technology developed and matured in US research programmes must
remain a vital part of the UK's research strategy."
The Government agrees with the Committee's view.
8. Paragraph 27. "It is clear,
however, that the anxieties within industry about transfer and
protection of intellectual property will have to be allayed as
work on the Framework Agreement is taken forward. As far as the
use of technical information is concerned, that requirement will
best be served by industry's close involvement in that process."
The Government recognises the importance of allaying
industry's anxieties about the transfer and protection of intellectual
property. It intends to do this by ensuring that the relevant
Integrated Project Teams will manage the transfer of the information
and ensure that disclosure does not breach the rights of third
parties. The procedures on the Protection of Commercially Sensitive
Information in Part 8 of the Treaty will apply to any such transfer.
Discussions are currently taking place to establish
harmonised contractual and legal arrangements for the necessary
protection of information. Such discussions will be based upon
Article 44 and Part 8 of the Framework Agreement. Industry will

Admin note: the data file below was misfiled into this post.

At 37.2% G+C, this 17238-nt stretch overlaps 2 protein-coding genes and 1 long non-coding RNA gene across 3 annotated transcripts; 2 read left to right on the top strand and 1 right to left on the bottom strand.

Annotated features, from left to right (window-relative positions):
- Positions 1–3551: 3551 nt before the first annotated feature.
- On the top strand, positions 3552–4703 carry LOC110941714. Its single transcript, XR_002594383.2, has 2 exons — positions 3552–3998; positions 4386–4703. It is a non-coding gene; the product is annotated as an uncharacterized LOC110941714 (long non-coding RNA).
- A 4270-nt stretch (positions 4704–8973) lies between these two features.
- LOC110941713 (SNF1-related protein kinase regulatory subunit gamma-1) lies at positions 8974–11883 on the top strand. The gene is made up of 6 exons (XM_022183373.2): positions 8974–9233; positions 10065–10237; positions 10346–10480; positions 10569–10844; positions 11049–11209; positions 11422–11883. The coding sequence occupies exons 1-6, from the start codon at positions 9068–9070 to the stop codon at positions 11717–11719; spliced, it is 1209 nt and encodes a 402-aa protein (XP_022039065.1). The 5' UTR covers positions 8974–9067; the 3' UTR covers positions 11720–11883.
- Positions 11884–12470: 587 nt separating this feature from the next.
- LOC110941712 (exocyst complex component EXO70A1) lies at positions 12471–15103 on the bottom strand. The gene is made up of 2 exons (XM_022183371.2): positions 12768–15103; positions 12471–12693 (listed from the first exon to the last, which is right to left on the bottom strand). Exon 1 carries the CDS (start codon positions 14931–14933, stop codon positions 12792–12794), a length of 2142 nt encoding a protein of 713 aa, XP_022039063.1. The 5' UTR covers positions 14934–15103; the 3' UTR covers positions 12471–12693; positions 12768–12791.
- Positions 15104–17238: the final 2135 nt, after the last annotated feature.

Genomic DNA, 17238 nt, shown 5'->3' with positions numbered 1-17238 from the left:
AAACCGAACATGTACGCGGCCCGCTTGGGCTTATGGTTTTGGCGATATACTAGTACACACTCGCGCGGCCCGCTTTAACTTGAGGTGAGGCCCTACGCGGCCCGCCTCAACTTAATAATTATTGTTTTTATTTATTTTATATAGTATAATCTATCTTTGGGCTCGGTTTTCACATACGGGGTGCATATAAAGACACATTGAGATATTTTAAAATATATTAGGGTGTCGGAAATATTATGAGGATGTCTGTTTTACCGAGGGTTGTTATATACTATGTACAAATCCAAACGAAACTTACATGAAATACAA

be fully consulted during the negotiations. The objective will
be to develop a common strategy within the six nations to ensure
the protection of industry's commercial information but without
The working group dealing with the treatment of technical
information is currently engaged in formulating legal and contractual
measures which will secure the protection of industry's commercial
information. Such measures will also include a commitment to enter
into direct confidentiality arrangements with industry where appropriate.
Industry's proposals have been sought in this area and full discussions
with industry on the protective measures to be implemented are
intended to take place in the near future.
9. Paragraph 31. "We share the
Defence Industries Council's concern about the risk of duplication
and overlap if the Framework Agreement results in the creation
of any new bodies in this already overcrowded world of European
defence requirements harmonisation. OCCAR is a promising candidate
to take on the harmonisation role, but if it were used care would
be needed to insulate its existing procurement programmes
from the inevitably complex and difficult negotiations that there
would be to secure common requirements for new capabilities. It
would be regrettable if the momentum now achieved for OCCAR in
its existing role were lost because it was required to assume
additional new roles."
The OCCAR Convention envisages a role for OCCAR to
identify harmonised solutions to future operational requirements.
However, the Government agrees that, at this early stage of its
development, OCCAR should focus on providing effective management
for the equipment procurement programmes which have already been
assigned to it, and prepare itself to manage the new programmes
which have been earmarked for future OCCAR management. It is important
that the momentum on this primary activity is not disrupted by
other tasks placed upon OCCAR.
10. Paragraph 33. "We too are
sceptical about the Framework Agreement giving the necessary impetus
for harmonising military requirements, when other initiatives
in this area have not been particularly successful. To minimise